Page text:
Australia’s government can veto agreements that state authorities and universities ink with foreign countries under new legislation passed Tuesday, taking square aim at controversial deals with Beijing.
The new federal powers to scupper existing and future deals “where they adversely affect” the national interest comes as China and Australia are at loggerheads over trade and competing claims of influence in the Pacific.
“This legislation is necessary to appropriately manage and protect Australia’s foreign relations and the consistency of our nation’s foreign policy,” said foreign minister Marise Payne.
Under Australia’s constitution, the federal government is responsible for foreign affairs and defence. States typically deliver services such as health and education but in reality there is frequent overlap.
Future deals will now need government approval — in some cases before negotiations can even begin — and existing agreements can be declared invalid or terminated.
The new rules call into question Victoria state’s support for China’s “Belt and Road Initiative” — a vast network of projects that offers Beijing sizeable geopolitical and financial leverage.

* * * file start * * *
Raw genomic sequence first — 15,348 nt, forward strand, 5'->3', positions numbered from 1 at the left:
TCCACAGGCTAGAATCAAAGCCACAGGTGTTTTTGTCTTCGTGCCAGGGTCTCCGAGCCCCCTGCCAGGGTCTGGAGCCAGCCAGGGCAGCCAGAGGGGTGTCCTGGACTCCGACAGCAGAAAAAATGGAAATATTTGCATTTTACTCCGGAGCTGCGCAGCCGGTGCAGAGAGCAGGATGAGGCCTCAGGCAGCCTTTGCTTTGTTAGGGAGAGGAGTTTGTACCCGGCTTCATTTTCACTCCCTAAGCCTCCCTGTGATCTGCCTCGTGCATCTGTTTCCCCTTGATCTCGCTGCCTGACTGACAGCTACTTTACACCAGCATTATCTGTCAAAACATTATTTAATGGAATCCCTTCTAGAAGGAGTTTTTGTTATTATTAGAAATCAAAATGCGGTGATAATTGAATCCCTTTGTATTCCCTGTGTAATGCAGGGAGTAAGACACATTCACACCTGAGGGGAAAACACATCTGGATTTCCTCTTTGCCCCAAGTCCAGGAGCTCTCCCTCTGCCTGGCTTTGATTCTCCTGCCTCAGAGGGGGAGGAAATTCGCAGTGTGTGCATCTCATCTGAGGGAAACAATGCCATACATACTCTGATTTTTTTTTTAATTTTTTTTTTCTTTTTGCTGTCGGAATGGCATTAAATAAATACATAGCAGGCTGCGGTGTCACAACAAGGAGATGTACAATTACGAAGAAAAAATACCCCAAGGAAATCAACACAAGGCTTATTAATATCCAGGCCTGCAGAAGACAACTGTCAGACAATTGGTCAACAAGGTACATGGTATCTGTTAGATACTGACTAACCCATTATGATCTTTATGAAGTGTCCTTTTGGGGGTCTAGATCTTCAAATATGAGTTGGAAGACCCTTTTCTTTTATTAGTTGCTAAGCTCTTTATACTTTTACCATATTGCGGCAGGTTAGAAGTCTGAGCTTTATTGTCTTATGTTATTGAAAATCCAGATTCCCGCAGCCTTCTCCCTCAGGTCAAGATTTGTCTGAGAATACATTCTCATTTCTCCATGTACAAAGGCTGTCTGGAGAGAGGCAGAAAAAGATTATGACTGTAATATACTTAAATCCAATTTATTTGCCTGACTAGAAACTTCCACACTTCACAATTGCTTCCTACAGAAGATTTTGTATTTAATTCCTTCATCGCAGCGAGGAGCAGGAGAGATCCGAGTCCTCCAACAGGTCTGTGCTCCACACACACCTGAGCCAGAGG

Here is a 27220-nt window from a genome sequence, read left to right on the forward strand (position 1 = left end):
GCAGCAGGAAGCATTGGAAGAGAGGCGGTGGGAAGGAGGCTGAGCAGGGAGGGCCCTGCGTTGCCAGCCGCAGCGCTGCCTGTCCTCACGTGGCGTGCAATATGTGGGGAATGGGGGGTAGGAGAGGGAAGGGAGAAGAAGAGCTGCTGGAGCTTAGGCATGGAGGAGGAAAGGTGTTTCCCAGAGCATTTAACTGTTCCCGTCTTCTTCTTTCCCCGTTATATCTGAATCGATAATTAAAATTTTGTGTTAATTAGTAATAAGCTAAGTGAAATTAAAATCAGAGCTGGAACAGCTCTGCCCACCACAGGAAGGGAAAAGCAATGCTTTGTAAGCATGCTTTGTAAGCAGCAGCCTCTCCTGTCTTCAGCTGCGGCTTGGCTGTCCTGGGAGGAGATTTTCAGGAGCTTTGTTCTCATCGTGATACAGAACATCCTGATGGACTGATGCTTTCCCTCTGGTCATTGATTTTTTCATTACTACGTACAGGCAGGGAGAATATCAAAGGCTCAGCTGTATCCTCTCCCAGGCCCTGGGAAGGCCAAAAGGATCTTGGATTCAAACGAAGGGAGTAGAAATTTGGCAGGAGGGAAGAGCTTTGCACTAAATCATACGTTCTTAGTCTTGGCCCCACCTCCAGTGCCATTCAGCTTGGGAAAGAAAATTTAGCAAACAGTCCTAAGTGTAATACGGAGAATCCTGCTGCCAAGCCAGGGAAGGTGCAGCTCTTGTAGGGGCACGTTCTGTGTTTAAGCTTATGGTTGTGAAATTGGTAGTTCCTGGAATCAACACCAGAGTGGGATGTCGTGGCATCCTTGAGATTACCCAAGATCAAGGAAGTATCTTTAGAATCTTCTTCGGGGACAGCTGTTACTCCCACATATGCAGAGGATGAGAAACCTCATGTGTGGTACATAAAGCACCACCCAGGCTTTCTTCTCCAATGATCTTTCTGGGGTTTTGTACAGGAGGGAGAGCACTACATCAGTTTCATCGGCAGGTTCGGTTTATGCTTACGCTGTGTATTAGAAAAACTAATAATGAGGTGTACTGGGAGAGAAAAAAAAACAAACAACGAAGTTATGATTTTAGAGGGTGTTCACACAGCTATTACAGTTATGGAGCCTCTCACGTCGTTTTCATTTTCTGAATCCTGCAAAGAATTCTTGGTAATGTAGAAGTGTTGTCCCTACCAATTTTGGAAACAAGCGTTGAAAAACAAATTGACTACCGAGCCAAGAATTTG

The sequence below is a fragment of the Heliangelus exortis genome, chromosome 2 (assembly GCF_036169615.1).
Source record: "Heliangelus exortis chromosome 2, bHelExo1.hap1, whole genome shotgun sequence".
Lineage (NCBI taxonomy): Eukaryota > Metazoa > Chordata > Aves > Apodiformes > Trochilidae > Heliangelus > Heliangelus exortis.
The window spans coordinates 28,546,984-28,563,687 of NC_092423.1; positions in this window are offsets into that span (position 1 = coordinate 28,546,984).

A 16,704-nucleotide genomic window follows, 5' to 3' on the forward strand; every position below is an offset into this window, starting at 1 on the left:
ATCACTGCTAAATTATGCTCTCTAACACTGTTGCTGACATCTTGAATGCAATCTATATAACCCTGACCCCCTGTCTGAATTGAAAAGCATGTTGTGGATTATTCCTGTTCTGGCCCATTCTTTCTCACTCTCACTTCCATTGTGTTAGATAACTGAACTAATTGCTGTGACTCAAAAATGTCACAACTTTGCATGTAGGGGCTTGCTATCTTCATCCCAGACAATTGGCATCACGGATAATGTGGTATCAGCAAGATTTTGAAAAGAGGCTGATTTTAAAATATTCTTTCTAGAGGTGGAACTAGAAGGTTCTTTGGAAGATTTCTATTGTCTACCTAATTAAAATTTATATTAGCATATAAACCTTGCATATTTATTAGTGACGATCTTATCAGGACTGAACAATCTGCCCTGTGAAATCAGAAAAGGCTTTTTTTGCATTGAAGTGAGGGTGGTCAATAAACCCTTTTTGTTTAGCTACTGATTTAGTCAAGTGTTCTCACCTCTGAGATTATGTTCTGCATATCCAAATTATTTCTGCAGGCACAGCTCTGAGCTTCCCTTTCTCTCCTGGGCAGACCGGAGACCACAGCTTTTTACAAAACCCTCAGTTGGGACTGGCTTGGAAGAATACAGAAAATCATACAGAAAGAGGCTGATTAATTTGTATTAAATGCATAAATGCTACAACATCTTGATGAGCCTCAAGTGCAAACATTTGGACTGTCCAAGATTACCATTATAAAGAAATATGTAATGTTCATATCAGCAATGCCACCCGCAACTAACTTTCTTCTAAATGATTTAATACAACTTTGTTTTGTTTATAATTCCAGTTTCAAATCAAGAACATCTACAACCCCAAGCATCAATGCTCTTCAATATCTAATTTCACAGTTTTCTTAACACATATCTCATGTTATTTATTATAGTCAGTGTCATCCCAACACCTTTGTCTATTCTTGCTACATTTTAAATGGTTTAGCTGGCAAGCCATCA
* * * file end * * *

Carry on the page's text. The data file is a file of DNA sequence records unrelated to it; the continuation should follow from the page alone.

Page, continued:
Prime Minister Scott Morrison has been highly critical of a Victoria-China memorandum of understanding, and local media have quoted government officials as saying the deal is now “probably toast”.
Also in doubt is the presence of Chinese-government-backed Confucius Institutes at Australia’s public universities which critics say promotes the Communist Party’s self-serving version of Chinese culture and history.
The laws do not cover commercial deals and do not specifically name any single country.
But there is widespread unease in Australia at China’s growing influence and Canberra has banned state-linked telecoms giant Huawei from building Australia’s 5G network.
It has also tightened foreign investment laws for corporations and created a register of foreign-paid lobbyists, with the attorney general writing to universities and Confucius Institutes on the issue.
Tensions spiked in April when Australia infuriated China by calling for an independent probe into the origins of the coronavirus pandemic, which emerged in the Chinese city of Wuhan late last year.
© Agence France-Presse